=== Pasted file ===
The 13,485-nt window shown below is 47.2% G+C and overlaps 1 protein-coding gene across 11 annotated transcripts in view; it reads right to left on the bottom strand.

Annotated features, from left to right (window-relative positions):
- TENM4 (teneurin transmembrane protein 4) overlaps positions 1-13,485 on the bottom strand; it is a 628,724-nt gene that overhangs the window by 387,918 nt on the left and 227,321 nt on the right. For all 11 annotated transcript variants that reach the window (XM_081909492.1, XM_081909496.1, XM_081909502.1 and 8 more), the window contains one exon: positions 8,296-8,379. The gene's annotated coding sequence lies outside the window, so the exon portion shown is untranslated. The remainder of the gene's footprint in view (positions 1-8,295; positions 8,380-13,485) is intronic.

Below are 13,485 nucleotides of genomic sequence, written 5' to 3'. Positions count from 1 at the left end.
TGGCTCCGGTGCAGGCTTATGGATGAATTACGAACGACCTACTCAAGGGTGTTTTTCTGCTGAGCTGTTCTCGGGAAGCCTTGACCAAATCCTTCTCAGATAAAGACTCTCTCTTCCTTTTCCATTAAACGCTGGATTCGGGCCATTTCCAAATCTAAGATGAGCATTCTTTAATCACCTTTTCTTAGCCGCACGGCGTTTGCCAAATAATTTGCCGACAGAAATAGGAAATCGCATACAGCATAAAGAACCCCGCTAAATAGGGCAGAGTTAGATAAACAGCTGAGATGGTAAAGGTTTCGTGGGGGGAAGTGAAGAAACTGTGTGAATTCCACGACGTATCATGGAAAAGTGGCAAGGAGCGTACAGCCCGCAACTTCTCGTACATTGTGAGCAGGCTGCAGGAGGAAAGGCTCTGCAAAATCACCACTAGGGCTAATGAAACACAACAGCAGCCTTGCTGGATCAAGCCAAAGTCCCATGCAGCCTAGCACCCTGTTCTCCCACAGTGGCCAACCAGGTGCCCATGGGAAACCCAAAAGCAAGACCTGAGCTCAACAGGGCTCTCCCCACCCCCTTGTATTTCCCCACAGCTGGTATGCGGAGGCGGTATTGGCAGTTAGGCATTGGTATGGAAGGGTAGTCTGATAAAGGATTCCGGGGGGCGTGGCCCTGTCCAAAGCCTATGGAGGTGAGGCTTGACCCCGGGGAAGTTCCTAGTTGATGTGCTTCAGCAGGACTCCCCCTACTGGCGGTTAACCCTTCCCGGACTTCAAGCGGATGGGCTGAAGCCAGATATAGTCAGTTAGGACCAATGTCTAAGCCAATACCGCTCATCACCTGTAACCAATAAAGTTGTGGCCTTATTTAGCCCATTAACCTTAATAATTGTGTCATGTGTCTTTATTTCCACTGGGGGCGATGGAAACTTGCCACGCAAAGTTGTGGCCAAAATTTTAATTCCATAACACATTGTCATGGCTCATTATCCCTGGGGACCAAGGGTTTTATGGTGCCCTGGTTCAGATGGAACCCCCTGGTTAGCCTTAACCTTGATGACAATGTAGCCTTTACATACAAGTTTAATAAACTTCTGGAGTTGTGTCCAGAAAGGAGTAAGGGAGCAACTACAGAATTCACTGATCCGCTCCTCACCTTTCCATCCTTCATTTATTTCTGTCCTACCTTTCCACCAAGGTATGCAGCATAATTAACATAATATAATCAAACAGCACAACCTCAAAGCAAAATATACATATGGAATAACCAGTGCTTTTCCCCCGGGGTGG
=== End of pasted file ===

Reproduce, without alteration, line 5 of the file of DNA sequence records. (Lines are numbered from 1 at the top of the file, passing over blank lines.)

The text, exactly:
TGGCTCCGGTGCAGGCTTATGGATGAATTACGAACGACCTACTCAAGGGTGTTTTTCTGCTGAGCTGTTCTCGGGAAGCCTTGACCAAATCCTTCTCAGATAAAGACTCTCTCTTCCTTTTCCATTAAACGCTGGATTCGGGCCATTTCCAAATCTAAGATGAGCATTCTTTAATCACCTTTTCTTAGCCGCACGGCGTTTGCCAAATAATTTGCCGACAGAAATAGGAAATCGCATACAGCATAAAGAACCCCGCTAAATAGGGCAGAGTTAGATAAACAGCTGAGATGGTAAAGGTTTCGTGGGGGGAAGTGAAGAAACTGTGTGAATTCCACGACGTATCATGGAAAAGTGGCAAGGAGCGTACAGCCCGCAACTTCTCGTACATTGTGAGCAGGCTGCAGGAGGAAAGGCTCTGCAAAATCACCACTAGGGCTAATGAAACACAACAGCAGCCTTGCTGGATCAAGCCAAAGTCCCATGCAGCCTAGCACCCTGTTCTCCCACAGTGGCCAACCAGGTGCCCATGGGAAACCCAAAAGCAAGACCTGAGCTCAACAGGGCTCTCCCCACCCCCTTGTATTTCCCCACAGCTGGTATGCGGAGGCGGTATTGGCAGTTAGGCATTGGTATGGAAGGGTAGTCTGATAAAGGATTCCGGGGGGCGTGGCCCTGTCCAAAGCCTATGGAGGTGAGGCTTGACCCCGGGGAAGTTCCTAGTTGATGTGCTTCAGCAGGACTCCCCCTACTGGCGGTTAACCCTTCCCGGACTTCAAGCGGATGGGCTGAAGCCAGATATAGTCAGTTAGGACCAATGTCTAAGCCAATACCGCTCATCACCTGTAACCAATAAAGTTGTGGCCTTATTTAGCCCATTAACCTTAATAATTGTGTCATGTGTCTTTATTTCCACTGGGGGCGATGGAAACTTGCCACGCAAAGTTGTGGCCAAAATTTTAATTCCATAACACATTGTCATGGCTCATTATCCCTGGGGACCAAGGGTTTTATGGTGCCCTGGTTCAGATGGAACCCCCTGGTTAGCCTTAACCTTGATGACAATGTAGCCTTTACATACAAGTTTAATAAACTTCTGGAGTTGTGTCCAGAAAGGAGTAAGGGAGCAACTACAGAATTCACTGATCCGCTCCTCACCTTTCCATCCTTCATTTATTTCTGTCCTACCTTTCCACCAAGGTATGCAGCATAATTAACATAATATAATCAAACAGCACAACCTCAAAGCAAAATATACATATGGAATAACCAGTGCTTTTCCCCCGGGGTGG